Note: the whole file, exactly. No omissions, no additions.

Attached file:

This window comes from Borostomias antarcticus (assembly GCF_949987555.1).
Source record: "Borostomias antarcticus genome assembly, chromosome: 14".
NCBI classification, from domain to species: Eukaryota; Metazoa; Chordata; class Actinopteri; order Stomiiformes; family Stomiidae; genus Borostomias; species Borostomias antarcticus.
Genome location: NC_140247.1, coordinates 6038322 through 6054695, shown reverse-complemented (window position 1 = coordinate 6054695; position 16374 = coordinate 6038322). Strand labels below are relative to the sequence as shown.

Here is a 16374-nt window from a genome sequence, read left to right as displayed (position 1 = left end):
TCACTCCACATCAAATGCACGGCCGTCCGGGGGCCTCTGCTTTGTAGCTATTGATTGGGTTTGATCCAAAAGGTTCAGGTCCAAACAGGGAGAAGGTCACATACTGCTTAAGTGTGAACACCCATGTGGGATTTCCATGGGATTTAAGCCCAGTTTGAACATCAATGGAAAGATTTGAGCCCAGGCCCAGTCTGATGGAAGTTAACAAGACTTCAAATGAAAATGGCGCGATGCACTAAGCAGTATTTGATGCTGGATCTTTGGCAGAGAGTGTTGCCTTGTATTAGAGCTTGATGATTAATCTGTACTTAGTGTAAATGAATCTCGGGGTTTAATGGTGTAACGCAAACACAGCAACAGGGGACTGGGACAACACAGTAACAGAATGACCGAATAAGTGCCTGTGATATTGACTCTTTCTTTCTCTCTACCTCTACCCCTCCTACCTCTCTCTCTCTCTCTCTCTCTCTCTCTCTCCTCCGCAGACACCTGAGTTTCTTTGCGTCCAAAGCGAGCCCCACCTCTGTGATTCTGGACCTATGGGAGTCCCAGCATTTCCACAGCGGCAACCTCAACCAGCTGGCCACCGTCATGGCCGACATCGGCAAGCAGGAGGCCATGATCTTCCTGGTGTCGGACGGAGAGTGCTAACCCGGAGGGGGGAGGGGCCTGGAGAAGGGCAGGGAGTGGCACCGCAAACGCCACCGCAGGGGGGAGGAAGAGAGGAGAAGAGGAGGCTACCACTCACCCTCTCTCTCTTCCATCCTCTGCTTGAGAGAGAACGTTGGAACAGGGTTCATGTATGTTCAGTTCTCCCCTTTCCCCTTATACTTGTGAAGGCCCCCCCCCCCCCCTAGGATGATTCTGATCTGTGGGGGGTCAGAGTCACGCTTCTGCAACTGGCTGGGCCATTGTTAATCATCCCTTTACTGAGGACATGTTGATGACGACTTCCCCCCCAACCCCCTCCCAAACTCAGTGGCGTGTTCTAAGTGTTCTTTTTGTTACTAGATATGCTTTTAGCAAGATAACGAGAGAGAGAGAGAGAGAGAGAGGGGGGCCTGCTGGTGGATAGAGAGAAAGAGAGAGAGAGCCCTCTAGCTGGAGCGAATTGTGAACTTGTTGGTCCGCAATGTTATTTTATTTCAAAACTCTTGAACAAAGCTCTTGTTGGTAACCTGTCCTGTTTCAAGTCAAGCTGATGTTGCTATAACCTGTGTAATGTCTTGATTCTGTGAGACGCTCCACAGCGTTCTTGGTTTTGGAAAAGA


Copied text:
This window comes from Borostomias antarcticus (assembly GCF_949987555.1).
Source record: "Borostomias antarcticus genome assembly, chromosome: 14".
NCBI classification, from domain to species: Eukaryota; Metazoa; Chordata; class Actinopteri; order Stomiiformes; family Stomiidae; genus Borostomias; species Borostomias antarcticus.
Genome location: NC_140247.1, coordinates 6038322 through 6054695, shown reverse-complemented (window position 1 = coordinate 6054695; position 16374 = coordinate 6038322). Strand labels below are relative to the sequence as shown.

Here is a 16374-nt window from a genome sequence, read left to right as displayed (position 1 = left end):
TCACTCCACATCAAATGCACGGCCGTCCGGGGGCCTCTGCTTTGTAGCTATTGATTGGGTTTGATCCAAAAGGTTCAGGTCCAAACAGGGAGAAGGTCACATACTGCTTAAGTGTGAACACCCATGTGGGATTTCCATGGGATTTAAGCCCAGTTTGAACATCAATGGAAAGATTTGAGCCCAGGCCCAGTCTGATGGAAGTTAACAAGACTTCAAATGAAAATGGCGCGATGCACTAAGCAGTATTTGATGCTGGATCTTTGGCAGAGAGTGTTGCCTTGTATTAGAGCTTGATGATTAATCTGTACTTAGTGTAAATGAATCTCGGGGTTTAATGGTGTAACGCAAACACAGCAACAGGGGACTGGGACAACACAGTAACAGAATGACCGAATAAGTGCCTGTGATATTGACTCTTTCTTTCTCTCTACCTCTACCCCTCCTACCTCTCTCTCTCTCTCTCTCTCTCTCTCTCTCCTCCGCAGACACCTGAGTTTCTTTGCGTCCAAAGCGAGCCCCACCTCTGTGATTCTGGACCTATGGGAGTCCCAGCATTTCCACAGCGGCAACCTCAACCAGCTGGCCACCGTCATGGCCGACATCGGCAAGCAGGAGGCCATGATCTTCCTGGTGTCGGACGGAGAGTGCTAACCCGGAGGGGGGAGGGGCCTGGAGAAGGGCAGGGAGTGGCACCGCAAACGCCACCGCAGGGGGGAGGAAGAGAGGAGAAGAGGAGGCTACCACTCACCCTCTCTCTCTTCCATCCTCTGCTTGAGAGAGAACGTTGGAACAGGGTTCATGTATGTTCAGTTCTCCCCTTTCCCCTTATACTTGTGAAGGCCCCCCCCCCCCCCTAGGATGATTCTGATCTGTGGGGGGTCAGAGTCACGCTTCTGCAACTGGCTGGGCCATTGTTAATCATCCCTTTACTGAGGACATGTTGATGACGACTTCCCCCCCAACCCCCTCCCAAACTCAGTGGCGTGTTCTAAGTGTTCTTTTTGTTACTAGATATGCTTTTAGCAAGATAACGAGAGAGAGAGAGAGAGAGAGAGGGGGGCCTGCTGGTGGATAGAGAGAAAGAGAGAGAGAGCCCTCTAGCTGGAGCGAATTGTGAACTTGTTGGTCCGCAATGTTATTTTATTTCAAAACTCTTGAACAAAGCTCTTGTTGGTAACCTGTCCTGTTTCAAGTCAAGCTGATGTTGCTATAACCTGTGTAATGTCTTGATTCTGTGAGACGCTCCACAGCGTTCTTGGTTTTGGAAAAGA